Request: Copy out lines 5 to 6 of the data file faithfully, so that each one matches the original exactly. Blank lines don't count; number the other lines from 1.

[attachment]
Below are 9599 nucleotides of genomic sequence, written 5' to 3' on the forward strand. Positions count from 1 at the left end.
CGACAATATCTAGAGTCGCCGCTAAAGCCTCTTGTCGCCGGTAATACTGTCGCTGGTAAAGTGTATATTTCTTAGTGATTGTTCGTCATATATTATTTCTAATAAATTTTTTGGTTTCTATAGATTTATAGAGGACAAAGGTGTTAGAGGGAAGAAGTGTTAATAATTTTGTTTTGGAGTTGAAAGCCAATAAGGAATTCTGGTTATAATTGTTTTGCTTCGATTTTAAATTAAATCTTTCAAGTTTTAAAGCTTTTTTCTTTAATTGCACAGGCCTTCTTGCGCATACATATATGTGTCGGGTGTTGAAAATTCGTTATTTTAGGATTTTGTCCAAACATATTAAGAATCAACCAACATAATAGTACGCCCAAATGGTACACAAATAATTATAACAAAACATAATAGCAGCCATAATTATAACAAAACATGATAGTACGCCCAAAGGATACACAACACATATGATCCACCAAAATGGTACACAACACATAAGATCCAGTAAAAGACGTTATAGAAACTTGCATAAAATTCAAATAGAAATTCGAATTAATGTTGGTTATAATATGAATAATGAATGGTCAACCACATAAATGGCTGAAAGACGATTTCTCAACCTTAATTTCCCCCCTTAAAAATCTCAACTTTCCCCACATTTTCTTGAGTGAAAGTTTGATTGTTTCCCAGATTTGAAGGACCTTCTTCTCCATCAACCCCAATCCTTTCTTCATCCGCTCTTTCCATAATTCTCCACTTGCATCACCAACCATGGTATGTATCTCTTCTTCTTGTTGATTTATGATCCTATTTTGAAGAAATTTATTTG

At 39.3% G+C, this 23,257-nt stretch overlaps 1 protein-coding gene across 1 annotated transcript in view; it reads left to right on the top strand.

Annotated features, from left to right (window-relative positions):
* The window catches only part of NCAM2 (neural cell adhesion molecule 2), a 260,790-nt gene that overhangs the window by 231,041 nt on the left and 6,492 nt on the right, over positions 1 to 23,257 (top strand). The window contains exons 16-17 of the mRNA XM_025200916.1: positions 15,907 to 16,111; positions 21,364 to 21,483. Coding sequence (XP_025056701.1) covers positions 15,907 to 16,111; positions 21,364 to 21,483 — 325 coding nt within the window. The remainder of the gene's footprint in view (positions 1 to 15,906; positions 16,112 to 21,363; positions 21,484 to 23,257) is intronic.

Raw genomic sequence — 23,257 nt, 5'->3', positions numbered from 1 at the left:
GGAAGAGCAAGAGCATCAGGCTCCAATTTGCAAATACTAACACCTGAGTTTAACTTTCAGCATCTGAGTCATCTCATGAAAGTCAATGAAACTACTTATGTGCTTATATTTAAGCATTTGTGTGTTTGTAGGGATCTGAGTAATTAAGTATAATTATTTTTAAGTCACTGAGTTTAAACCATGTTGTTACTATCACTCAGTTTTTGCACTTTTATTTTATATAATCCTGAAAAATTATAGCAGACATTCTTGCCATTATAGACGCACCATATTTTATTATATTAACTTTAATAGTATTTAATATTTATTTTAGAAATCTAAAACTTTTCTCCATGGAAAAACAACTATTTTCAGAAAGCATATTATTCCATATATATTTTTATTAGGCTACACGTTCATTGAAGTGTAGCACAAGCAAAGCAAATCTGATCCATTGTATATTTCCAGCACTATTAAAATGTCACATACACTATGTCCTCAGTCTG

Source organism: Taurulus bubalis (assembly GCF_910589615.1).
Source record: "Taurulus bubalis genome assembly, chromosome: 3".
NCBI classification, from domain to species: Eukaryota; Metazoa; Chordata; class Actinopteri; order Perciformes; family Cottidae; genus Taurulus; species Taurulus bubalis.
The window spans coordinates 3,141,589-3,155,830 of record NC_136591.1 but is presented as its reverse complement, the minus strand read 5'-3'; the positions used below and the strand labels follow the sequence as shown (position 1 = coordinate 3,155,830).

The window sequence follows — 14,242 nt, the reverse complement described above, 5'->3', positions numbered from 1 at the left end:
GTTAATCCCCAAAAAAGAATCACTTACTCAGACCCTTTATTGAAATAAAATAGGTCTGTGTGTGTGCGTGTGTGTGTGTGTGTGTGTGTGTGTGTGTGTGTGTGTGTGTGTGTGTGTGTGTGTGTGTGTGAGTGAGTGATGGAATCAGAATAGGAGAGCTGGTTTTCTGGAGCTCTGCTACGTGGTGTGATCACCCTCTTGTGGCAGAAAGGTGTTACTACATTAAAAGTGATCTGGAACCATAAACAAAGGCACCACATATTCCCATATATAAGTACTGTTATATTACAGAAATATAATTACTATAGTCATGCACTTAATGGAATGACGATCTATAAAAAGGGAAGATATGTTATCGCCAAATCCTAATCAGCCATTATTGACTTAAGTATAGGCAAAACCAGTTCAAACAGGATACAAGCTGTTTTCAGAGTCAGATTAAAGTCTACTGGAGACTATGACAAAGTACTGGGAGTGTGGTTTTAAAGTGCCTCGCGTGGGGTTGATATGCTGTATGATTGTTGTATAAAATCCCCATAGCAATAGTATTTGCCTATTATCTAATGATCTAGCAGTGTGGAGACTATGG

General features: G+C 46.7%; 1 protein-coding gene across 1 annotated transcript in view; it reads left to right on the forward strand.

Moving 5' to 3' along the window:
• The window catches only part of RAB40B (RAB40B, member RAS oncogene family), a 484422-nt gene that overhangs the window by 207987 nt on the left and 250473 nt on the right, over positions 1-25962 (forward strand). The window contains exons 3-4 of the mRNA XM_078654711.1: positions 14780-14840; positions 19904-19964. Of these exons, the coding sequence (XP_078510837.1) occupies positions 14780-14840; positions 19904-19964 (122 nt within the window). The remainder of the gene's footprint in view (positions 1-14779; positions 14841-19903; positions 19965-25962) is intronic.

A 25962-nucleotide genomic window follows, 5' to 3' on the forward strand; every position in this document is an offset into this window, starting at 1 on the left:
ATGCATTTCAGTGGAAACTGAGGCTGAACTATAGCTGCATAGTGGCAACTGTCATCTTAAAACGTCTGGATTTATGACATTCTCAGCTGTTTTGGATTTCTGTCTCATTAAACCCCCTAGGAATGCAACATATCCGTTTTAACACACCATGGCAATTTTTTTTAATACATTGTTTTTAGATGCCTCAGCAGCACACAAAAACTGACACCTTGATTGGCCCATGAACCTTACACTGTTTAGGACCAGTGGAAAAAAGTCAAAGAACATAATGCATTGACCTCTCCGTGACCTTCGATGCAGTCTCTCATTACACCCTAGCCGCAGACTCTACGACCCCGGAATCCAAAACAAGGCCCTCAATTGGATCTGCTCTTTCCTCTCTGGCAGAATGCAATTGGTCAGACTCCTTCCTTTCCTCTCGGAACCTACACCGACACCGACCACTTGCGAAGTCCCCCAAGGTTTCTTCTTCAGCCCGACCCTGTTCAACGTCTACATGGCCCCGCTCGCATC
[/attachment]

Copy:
* The window catches only part of NCAM2 (neural cell adhesion molecule 2), a 260,790-nt gene that overhangs the window by 231,041 nt on the left and 6,492 nt on the right, over positions 1 to 23,257 (top strand). The window contains exons 16-17 of the mRNA XM_025200916.1: positions 15,907 to 16,111; positions 21,364 to 21,483. Coding sequence (XP_025056701.1) covers positions 15,907 to 16,111; positions 21,364 to 21,483 — 325 coding nt within the window. The remainder of the gene's footprint in view (positions 1 to 15,906; positions 16,112 to 21,363; positions 21,484 to 23,257) is intronic.

Raw genomic sequence — 23,257 nt, 5'->3', positions numbered from 1 at the left: